Phone Apps for Your Pregnancy

Medically Reviewed by Traci C. Johnson, MD on February 02, 2019
4 min read

From getting pregnant to timing contractions during labor, there's an app for nearly every part of your pregnancy. There are even apps that can help you name your baby and take the perfect selfie of your growing bump.

"Overall, the explosion in pregnancy-related apps is great," says Alyssa Dweck, MD, assistant clinical professor of obstetrics and gynecology at Mount Sinai School of Medicine in New York. "They can empower women to take charge of their health, provide education, give you information about your own body, feel more connected to your baby, and offer reassurance during pregnancy."

These technologies can help you through the process. At the same time, it's important to keep in mind that apps are no replacement for your doctor's advice. If you want to know whether the app's worth it before you try, check with your doctor.

The first step on the path to becoming a parent is, of course, getting pregnant. Fertility tracker apps prompt you to record important information about your menstrual cycle, like changes in your cervical mucus and basal body temperature. That way, you can track ovulation and figure out the days that you're most likely to get pregnant.

For instance, your cervical mucus becomes clear and slippery just before one of your ovaries releases an egg, called ovulation.

Your basal body temperature can also help figure out when you have the best chances of getting pregnant. It's the temperature reading you get when you first wake up in the morning. It rises slightly after ovulation.

Congratulations! After seeing that positive sign on that pregnancy test, you're going to want to know when you'll get to hold your baby in your arms. Enter the first day of your last period into an estimated due date app, and it calculates when you can expect your bundle of joy. Some apps can also tell you when you likely conceived, how long you've been pregnant, and when you'll reach the end of your current trimester. 

Long before your belly expands or you feel that first flutter, your baby is busy growing and moving. Apps can help you track their development day by day. Some even create 3-D images so you can get a better idea of what your little one is up to.

"This information can also help you start to connect and bond with your baby," Dweck says.

As long as you get your doctor's OK, there are benefits to staying active throughout your pregnancy, such as:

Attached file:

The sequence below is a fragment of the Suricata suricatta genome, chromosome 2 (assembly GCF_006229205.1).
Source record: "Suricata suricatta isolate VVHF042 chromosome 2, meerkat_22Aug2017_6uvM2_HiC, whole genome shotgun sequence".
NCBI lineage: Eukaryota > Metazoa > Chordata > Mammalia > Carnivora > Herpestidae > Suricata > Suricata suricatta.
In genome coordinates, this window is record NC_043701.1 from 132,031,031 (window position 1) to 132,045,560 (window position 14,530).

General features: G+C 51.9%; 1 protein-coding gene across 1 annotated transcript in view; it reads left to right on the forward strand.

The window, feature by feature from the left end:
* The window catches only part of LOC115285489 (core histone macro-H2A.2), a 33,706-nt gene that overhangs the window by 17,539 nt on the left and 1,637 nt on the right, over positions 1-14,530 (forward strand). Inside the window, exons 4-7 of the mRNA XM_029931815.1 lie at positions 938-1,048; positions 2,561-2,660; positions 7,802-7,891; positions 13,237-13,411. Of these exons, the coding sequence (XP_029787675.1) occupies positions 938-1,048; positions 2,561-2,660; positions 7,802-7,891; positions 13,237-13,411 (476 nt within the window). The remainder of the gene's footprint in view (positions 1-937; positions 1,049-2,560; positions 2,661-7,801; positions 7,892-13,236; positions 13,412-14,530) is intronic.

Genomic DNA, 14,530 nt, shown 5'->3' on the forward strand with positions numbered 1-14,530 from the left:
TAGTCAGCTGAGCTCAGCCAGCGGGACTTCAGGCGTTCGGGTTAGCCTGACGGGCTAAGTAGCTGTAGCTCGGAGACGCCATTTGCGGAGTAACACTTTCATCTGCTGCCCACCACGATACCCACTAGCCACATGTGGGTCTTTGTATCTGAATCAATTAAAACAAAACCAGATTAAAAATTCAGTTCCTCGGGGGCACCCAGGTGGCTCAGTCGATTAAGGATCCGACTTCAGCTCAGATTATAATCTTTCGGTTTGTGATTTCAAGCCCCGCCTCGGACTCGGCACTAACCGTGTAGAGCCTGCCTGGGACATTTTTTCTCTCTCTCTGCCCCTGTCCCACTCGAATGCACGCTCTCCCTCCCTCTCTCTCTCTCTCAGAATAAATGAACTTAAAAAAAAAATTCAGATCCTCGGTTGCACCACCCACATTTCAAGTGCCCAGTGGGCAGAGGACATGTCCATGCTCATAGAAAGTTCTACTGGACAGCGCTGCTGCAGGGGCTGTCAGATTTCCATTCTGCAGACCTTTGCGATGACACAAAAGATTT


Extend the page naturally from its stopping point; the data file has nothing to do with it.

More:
• Fewer backaches
  • Lower risk of gestational diabetes
  • Better mood
  • Improved sleep
  • Easier time getting back in shape after your baby is born.

If you aren't sure which exercises are safe and will feel best when you're pregnant, you can download prenatal fitness apps or follow online fitness programs for guided workouts. Many offer specific workouts and stretches for your current trimester, so the exercises change as your pregnancy progresses.

To be extra safe, ask your doctor to vet the app and make sure the exercises are safe and the docs on the app are legit. And never do any exercise that hurts.

While they can't feel every sweet kick, dads want to connect with the baby and support their partner, too. Special apps for fathers have a countdown to your baby's due date, daily tips, a hospital bag checklist, contraction timer, to-do list, and more.

Got a headache? Heartburn? Scan the barcode of prescription or over-the-counter medications into an app to easily find out whether it's safe to take when you're expecting. Once your baby is born, you can also check what's OK if you're breastfeeding.

It's go time! Or is it? These apps let you time how long each contraction lasts, how many you have per hour, and more.

You could easily use paper, pen, and a stopwatch, but an app stores all of this information in one place where you can easily access it when your doctor asks for it, says Nathaniel DeNicola, MD, digital and social media consultant with the American College of Obstetricians and Gynecologists (ACOG).

At times, pregnancy can be nerve-wracking. An app that lets you listen to your baby's heartbeat may be tempting to try. It's best to resist, DeNicola says. Even trained doctors can have a hard time finding a baby's heartbeat, especially early on in a pregnancy, he says. So it can cause a lot of unnecessary worry if you try it at home.

Another technology to avoid: Nonmedical ultrasounds. The ACOG recommends against these "just for fun" procedures that give you a look at your baby or tell you the gender. They can give you a false sense of security. Or if the scan shows there's something wrong with your baby, you may not get important information or care that you'd get in a doctor's office.